The Physics
Factbook
An encyclopedia of scientific essays

Thrust of a Space Shuttle

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Bibliographic Entry Result
(w/surrounding text)
Standardized
Result
"Space Shuttle." Encyclopedia Britannica CD 97. "… main engines fire together, producing 7,000,000 lbs (31,000,000 N) of thrust" 3.1 × 107 N
McAleer, Neil. The Omni Space Almanac. World Almanac, 208. "… five engines deliver a total of 6,425,000 lbs of thrust" 2.9 × 107 N
Gatland, Kenneth. Space Technology. Orion, 226. "… a combined thrust of nearly 6.5 million lb (2.95 million kg)" 2.9 × 107 N
Mullane, R. Mike. Do Your Ears Pop in Space? New York: Wiley, 25. "To get this off the ground, the shuttles liquid and solid fueled engines generate about 7.5 million pounds of thrust." 3.3 × 107 N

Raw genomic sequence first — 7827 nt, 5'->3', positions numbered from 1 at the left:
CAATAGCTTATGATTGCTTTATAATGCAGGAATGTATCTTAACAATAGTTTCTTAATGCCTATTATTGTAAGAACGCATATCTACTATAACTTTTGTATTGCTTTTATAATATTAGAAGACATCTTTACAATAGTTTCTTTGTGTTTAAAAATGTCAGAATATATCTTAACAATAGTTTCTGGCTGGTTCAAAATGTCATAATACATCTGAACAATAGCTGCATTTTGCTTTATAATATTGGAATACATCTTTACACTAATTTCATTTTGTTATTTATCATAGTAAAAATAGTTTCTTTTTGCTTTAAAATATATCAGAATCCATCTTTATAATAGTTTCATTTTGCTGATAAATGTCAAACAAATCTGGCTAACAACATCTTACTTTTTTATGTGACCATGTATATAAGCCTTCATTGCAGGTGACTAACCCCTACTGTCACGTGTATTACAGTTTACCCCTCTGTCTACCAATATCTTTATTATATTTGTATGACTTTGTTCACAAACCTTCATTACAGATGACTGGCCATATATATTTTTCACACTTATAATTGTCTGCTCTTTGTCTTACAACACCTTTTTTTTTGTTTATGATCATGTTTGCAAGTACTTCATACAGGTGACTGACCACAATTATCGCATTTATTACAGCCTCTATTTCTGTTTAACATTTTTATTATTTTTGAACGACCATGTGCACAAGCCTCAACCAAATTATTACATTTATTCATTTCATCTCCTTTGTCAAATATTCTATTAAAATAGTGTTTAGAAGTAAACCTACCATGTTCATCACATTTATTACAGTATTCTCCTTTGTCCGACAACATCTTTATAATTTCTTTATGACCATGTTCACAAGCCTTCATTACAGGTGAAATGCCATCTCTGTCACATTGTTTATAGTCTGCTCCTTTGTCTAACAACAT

On April 12, 1981, the space program entered a new era with the launch of the Space Shuttle or Space Transportation System (STS). It was the first manned spacecraft designed for reuse.

The Shuttle is composed of a winged orbiter, drop tank, and two solid rockets. The winged orbiter is what contains the crew, equipment, cargo, Space Lab, computers and three main engines. It is basically the only thing which returns to earth from outer space. The drop tank contains a majority of the fuel which drops off and disintegrates in the earth's atmosphere after the fuel has been used up. The 2 solid rockets are boosters that help in lifting the shuttle through its first stage of flight. After being used they are dropped into the ocean where are retrieved, refurbished and reused. They can be reused up to 20 times.

The engines of the shuttle are internal combustion engines. The rocket develops thrust by rearward ejection of mass at a very high velocity. This is when the gas is released and burned. When all the engines are fired up, they create approximately 30 million newtons of thrust which launches the space shuttle upwards.

Colin Lew -- 1998